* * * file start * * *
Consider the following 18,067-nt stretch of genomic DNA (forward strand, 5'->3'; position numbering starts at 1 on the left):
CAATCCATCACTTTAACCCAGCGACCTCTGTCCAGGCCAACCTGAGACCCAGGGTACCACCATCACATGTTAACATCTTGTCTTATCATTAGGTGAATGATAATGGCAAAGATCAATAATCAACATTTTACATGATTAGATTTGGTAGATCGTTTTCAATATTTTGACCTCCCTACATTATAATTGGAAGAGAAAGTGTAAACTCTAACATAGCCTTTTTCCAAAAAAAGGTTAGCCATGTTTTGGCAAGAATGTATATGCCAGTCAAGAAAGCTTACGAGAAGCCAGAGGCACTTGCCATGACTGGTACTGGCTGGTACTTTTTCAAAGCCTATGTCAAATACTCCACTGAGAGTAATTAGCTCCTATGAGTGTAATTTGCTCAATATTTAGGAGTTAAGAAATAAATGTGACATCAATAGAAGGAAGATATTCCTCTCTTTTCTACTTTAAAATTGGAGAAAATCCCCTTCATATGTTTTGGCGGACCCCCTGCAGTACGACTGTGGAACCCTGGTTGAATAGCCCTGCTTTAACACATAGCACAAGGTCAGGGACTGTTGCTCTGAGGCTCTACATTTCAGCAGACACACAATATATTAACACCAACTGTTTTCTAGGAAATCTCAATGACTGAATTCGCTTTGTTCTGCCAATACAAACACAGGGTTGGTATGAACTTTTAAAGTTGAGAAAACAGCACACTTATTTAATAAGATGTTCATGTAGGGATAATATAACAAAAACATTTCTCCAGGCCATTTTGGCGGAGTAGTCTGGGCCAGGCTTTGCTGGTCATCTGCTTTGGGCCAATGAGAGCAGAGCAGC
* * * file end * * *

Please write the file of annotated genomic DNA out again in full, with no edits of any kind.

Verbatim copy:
Consider the following 18,067-nt stretch of genomic DNA (forward strand, 5'->3'; position numbering starts at 1 on the left):
CAATCCATCACTTTAACCCAGCGACCTCTGTCCAGGCCAACCTGAGACCCAGGGTACCACCATCACATGTTAACATCTTGTCTTATCATTAGGTGAATGATAATGGCAAAGATCAATAATCAACATTTTACATGATTAGATTTGGTAGATCGTTTTCAATATTTTGACCTCCCTACATTATAATTGGAAGAGAAAGTGTAAACTCTAACATAGCCTTTTTCCAAAAAAAGGTTAGCCATGTTTTGGCAAGAATGTATATGCCAGTCAAGAAAGCTTACGAGAAGCCAGAGGCACTTGCCATGACTGGTACTGGCTGGTACTTTTTCAAAGCCTATGTCAAATACTCCACTGAGAGTAATTAGCTCCTATGAGTGTAATTTGCTCAATATTTAGGAGTTAAGAAATAAATGTGACATCAATAGAAGGAAGATATTCCTCTCTTTTCTACTTTAAAATTGGAGAAAATCCCCTTCATATGTTTTGGCGGACCCCCTGCAGTACGACTGTGGAACCCTGGTTGAATAGCCCTGCTTTAACACATAGCACAAGGTCAGGGACTGTTGCTCTGAGGCTCTACATTTCAGCAGACACACAATATATTAACACCAACTGTTTTCTAGGAAATCTCAATGACTGAATTCGCTTTGTTCTGCCAATACAAACACAGGGTTGGTATGAACTTTTAAAGTTGAGAAAACAGCACACTTATTTAATAAGATGTTCATGTAGGGATAATATAACAAAAACATTTCTCCAGGCCATTTTGGCGGAGTAGTCTGGGCCAGGCTTTGCTGGTCATCTGCTTTGGGCCAATGAGAGCAGAGCAGC